Feb. 3, 1984, is a date Mary Jones Rhodes and her daughter, Tracy Jones, are unlikely to forget — but for entirely different reasons.
The occasion was an Adam Ant concert at Boutwell Auditorium in Birmingham. Tracy, age 13 at the time, was a big fan and went all out to prove it. “I had bought the perfect outfit that looked like something out of a Mad Max movie,” she said. Jagged miniskirt, leg warmers, snakeskin shoes. She styled her hair with just the right amount of ’80s poof. “I used enough Aqua Net to destroy the ozone.”
Tracy insisted her mom wear jeans with pumps so that she, too, would “look cool.” Once they were in the auditorium, Mary took a seat to the side while Tracy made for the stage to get a closer look at the star of the show.
“I was on cloud nine afterwards,” she remembers. “I got to see a real live rock star in person!”
Mary didn’t share her daughter’s post-concert enthusiasm, but not because she didn’t appreciate the music. As the music director of Sacred Heart Catholic Church, Mary has come to embrace music in all shapes and sizes. “That was just the loudest concert I’ve ever attended,” she said. “My ears were throbbing.”
When it came to Adam Ant concerts, Mary was one and done. Never again would she put her ears through that kind of torment.
Flash forward to January 2017, when Mary learned the age-old lesson to never say never.
An excited Tracy announced she had been gifted with two tickets to see Adam Ant in New York City, and she insisted her mother join her.
Tracy’s son, Jace, and brother, Trent, surprised the ladies by tagging along for a trip to the Big Apple.
Just as they were boarding the plane, however, they got the news that the concert had been cancelled due to the death of one of the band members.
Tracy was shocked by the news, saddened and heartbroken all at the same time. “I tried to console her,” Mary said.
Tracy remembers her mother’s exact words. “She said, and I quote — ‘If he ever comes back to the states, anywhere close, I will buy the tickets myself and go with you.’”
In the meantime, the group enjoyed a fabulous weekend trip. Mary had never been to New York City, but Tracy, who works in surgical services at Birmingham’s Brookwood Hospital, used to be a fashion buyer. “I was able to show Mom where I had worked all those years of buying, and take her to some really amazing restaurants,” she said.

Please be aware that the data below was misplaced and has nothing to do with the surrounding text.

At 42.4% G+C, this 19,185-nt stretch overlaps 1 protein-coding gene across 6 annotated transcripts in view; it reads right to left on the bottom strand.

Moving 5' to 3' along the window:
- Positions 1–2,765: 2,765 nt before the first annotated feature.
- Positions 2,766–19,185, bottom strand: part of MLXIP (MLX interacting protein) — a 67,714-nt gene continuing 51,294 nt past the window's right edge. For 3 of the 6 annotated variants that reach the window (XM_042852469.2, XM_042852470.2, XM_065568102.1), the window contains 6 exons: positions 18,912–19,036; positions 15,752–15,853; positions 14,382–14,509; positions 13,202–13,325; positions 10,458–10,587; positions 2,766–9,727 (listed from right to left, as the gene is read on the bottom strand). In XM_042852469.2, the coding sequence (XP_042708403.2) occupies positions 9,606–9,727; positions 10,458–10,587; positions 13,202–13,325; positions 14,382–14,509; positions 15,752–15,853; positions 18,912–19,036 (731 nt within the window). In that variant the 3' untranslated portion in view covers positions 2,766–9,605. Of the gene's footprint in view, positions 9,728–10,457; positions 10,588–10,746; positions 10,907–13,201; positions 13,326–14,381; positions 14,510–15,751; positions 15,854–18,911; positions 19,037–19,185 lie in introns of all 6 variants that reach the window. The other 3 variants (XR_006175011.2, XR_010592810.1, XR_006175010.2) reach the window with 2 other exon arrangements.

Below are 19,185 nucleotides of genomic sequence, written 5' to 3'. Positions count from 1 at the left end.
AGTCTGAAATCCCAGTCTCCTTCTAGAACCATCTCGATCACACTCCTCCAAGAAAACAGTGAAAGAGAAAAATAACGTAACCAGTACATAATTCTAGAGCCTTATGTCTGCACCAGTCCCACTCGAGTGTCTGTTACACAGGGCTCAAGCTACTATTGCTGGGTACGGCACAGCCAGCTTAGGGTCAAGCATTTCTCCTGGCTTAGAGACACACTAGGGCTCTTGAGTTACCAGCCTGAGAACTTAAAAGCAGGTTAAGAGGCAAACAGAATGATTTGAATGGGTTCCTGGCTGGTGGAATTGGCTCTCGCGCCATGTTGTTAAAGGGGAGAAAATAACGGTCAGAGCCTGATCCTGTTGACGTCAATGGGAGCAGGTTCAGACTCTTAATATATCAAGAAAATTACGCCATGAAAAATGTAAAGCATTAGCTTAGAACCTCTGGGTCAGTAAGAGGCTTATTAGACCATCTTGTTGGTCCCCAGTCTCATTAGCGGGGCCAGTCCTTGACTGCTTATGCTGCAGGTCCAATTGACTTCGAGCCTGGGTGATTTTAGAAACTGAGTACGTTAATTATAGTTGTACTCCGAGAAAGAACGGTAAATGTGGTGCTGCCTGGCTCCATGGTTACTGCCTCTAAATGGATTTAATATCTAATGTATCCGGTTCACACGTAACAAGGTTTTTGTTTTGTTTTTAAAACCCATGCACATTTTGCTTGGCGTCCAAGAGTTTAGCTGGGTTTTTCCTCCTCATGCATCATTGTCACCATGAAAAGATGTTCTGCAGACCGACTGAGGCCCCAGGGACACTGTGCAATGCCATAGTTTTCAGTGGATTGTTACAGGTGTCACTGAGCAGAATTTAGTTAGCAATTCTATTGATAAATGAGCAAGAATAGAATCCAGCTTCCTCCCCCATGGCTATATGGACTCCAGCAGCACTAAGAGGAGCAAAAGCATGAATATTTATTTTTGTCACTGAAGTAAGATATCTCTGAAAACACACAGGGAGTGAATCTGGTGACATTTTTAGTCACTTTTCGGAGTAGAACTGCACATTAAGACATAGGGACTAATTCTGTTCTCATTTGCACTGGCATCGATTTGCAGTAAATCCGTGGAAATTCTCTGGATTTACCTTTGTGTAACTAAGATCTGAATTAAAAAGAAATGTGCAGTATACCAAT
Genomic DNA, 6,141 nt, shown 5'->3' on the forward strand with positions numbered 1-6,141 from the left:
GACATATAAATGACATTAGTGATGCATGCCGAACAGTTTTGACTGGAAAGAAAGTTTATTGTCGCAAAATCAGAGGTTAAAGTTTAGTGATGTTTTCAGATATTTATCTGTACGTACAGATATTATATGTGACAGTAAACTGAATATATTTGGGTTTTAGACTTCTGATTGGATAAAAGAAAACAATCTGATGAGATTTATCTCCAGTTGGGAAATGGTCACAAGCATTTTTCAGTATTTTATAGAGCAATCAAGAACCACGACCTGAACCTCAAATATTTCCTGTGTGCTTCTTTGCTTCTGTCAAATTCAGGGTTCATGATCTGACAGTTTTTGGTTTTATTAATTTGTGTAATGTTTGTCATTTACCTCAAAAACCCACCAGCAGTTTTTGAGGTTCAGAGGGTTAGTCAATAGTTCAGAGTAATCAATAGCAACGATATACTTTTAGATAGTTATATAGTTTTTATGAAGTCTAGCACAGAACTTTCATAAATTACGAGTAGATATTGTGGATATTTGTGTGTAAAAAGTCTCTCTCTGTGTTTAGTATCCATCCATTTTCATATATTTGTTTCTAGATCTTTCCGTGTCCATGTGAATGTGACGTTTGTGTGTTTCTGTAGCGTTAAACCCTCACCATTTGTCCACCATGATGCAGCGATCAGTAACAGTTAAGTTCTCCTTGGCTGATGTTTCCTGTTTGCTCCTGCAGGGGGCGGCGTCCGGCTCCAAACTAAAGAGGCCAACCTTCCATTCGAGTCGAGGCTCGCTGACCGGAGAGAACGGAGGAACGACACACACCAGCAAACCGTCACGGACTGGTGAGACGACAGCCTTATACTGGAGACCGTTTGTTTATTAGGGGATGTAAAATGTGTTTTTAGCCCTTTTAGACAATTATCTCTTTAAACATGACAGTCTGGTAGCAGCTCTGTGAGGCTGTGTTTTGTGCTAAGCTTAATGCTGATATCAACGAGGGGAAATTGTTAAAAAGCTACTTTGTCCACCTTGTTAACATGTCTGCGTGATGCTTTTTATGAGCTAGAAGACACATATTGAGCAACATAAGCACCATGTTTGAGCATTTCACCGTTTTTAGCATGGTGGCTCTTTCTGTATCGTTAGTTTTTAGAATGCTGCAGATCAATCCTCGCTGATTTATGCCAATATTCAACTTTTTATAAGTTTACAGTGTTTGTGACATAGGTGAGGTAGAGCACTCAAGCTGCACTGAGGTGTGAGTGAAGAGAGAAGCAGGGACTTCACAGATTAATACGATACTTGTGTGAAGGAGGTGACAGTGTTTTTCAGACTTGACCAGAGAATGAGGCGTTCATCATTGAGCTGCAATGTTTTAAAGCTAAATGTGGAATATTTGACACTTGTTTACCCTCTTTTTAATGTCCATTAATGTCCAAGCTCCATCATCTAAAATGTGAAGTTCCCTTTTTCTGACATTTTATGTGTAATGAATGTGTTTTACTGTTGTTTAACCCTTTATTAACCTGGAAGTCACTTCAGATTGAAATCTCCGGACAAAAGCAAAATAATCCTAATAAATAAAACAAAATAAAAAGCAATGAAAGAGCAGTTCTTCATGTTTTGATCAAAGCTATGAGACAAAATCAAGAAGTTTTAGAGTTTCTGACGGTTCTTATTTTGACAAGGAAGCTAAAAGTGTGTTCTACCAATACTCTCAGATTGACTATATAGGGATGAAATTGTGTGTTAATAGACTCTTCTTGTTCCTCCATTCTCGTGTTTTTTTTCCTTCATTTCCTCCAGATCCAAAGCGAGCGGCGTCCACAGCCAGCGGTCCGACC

Back home, some six months later, Tracy saw a social media post announcing an Adam Ant tour of the United States. To her delight, he was scheduled to perform in Atlanta on Sept. 23, at the Variety Theater in Little Five Points.
Mary was now on the hook for tickets.
“A promise is a promise,” Tracy said.
And so it was that, finally, at long last, mother and daughter would come full circle on their own personal Adam Ant concert tour.
“Third time’s a charm,” joked Mary.
Or is it?
The night before the Atlanta concert, Tracy began experiencing leg pain. Just as she and Mary walked into the theater, she collapsed with what was later diagnosed as a torn knee muscle.
Security came to the rescue, helping Tracy into a chair in the general admission area. Mary stood behind her. “We had $135 VIP tickets,” she said. “And there we were in the standing-room-only section.”
Despite that, the two women thoroughly enjoyed the concert, especially since Mary thought to bring a set of earplugs.
Three decades may have passed since that first concert, but the headliner still knew how to put on a show. “Adam Ant could still belt out his songs,” Mary said. “And he has quite a lot of moves left in him.”
Unfortunately, the knee pain became too much for Tracy to bear. She and Mary left the concert early and headed for the nearest emergency room. Tracy was treated and released, but surgery is still a possibility.
The only question that remained was the VIP tickets. “Did they include a meet-and-greet with Adam Ant after the show?” Tracy wondered.
Mary, ever the wise mother, replied, “Some things are better just not knowing.”
Donna Barton’s column appears every Sunday. Contact her at firstname.lastname@example.org.